Indian Farmers, Trade Unions Slam RCEP Free Trade Talks
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India's farmers, trade unions and civil society groups have expressed alarm over the country's participation in the 16-nation Regional Comprehensive Economic Partnership (RCEP) negotiations – a free trade agreement (FTA) involving the 10 Association of South East Asian Nations (ASEAN) countries and Australia, China, India, Japan, South Korea and New Zealand.
India is hosting the sixth round of RCEP negotiations for five days starting on Monday (December 1) in Greater Noida, near Delhi.
In a letter to Commerce Minister Nirmala Sitharaman, many activist groups demanded an end to India's participation in the CEP talks citing a lack of transparency.
Highlighting that seven of the key RCEP members - Australia, Brunei, Japan, Malaysia, New Zealand, Singapore, Vietnam - are currently negotiating the Trans Pacific Partnership agreement (TPP) with countries like the United States and Canada, the groups stated that deeper market liberalisation beyond existing free trade agreements (FTAs) through RCEP will jeopardise plans to revive India's manufacturing sector, harm agriculture, make it difficult for people to access affordable medicines.
Yudhvir Singh, convenor of the Indian Coordination Committee of Farmers’ Movements, said that farmers’ movements in India oppose RCEP as it has the potential to irreparably damage Indian dairy and agriculture sectors.
"It is evident from Australia and New Zealand FTAs with China that they want more market access for their dairy products. Deeper tariff cuts on agriculture products will intensify agriculture crisis in India," he said.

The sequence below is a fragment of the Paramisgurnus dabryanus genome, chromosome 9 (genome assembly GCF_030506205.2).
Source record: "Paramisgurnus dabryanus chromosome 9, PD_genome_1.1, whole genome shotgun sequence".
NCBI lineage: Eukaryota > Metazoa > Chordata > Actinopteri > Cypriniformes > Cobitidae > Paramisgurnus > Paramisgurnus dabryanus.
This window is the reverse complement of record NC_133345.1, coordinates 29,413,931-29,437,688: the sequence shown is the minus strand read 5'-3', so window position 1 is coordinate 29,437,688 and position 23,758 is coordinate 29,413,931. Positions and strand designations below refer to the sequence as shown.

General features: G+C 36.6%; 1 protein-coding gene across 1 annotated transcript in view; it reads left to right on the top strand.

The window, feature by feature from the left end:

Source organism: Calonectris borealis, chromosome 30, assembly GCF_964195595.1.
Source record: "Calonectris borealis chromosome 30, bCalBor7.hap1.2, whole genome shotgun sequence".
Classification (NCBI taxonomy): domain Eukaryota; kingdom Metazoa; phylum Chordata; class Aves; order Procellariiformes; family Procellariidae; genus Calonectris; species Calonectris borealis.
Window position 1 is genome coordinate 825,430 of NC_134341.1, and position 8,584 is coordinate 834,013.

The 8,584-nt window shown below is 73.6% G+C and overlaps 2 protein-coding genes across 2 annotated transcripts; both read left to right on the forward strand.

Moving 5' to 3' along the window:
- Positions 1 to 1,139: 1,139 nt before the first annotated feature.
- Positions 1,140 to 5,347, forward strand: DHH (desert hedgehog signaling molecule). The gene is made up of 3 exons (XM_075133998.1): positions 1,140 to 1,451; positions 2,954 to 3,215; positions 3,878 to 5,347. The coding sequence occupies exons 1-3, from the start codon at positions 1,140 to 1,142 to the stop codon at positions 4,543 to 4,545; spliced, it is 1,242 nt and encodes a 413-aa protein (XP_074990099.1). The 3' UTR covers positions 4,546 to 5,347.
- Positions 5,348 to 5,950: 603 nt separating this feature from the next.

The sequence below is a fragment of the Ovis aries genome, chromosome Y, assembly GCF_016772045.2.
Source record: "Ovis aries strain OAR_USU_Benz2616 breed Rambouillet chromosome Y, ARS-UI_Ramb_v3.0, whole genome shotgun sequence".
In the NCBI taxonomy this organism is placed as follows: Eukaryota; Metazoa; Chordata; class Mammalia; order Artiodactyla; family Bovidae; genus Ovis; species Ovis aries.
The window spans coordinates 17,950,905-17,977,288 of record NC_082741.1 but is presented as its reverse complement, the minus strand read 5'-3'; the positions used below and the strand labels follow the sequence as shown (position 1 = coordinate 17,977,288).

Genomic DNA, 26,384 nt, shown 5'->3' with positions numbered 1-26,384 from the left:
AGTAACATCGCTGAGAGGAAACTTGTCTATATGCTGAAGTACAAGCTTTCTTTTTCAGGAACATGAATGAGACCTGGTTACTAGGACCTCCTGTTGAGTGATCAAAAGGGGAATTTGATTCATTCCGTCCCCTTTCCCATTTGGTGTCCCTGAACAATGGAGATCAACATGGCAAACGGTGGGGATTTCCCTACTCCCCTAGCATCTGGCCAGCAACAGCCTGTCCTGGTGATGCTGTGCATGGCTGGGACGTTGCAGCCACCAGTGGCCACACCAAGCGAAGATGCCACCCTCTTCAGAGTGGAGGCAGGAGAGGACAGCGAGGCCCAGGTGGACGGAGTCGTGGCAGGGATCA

Singh warned the Indian government not to go ahead with the RCEP negotiations.
Amitava Guha from the Centre of Indian Trade Unions (CITU) said many of the RCEP countries have advanced manufacturing capability and the elimination of import duties on industrial products would intensify the cut-throat competition to reduce production costs.
"It will lead to poor quality of employment and downward pressure on wages in the region. This would harm workers’ welfare and put them against each other while seriously impairing workers' efforts to achieve 'decent work' and their right to organise and bargain collectively," he said.
The groups asked the government to immediately halt India's engagement in all FTAs, including the RCEP negotiations, and make public all RCEP documents.
They also urged the government to hold public consultations with farmers’ groups, trade unions, patient groups, generic medicine industry, small businesses and civil society organisations as these will be directly affected by the RCEP.
With key members of the TPP involved in the RCEP negotiations, the issue of transparency becomes important.
Negotiating in Secret
The TPP is a multilateral free-trade deal being negotiated in secret by 12 Pacific Rim nations.
Concerns have been raised across the world about the TPP, with activist groups alleging that some governments are doing trade deals in secrecy and without considering the interests of large sections of society.
The Barack Obama administration is "aggressively pushing the TPP through the US legislative process on the sly," Julian Assange, the founder and editor-in-chief of WikiLeaks, warned last year.
Malaysia's influential former Prime Minister Mahathir Mohamad has called the Trans-Pacific Partnership initiative a US tool to extend its economic control over the world.
Related to the TPP is a second secret trade agreement, the Transatlantic Trade and Investment Partnership (TTIP), which links together regulatory practices in the US and the European Union.
Even in the US, many fear the TPP will destroy the American middle class, while enriching the wealthy minority as the deal will result in a massive transfer of power to special-interests such as giant pharmaceutical firms and financial corporations.
US Congressman Keith Ellison has slammed his country's TPP negotiators, saying they are going about the deal all wrong, negotiating it in secret with corporations in the room but shutting out Congress.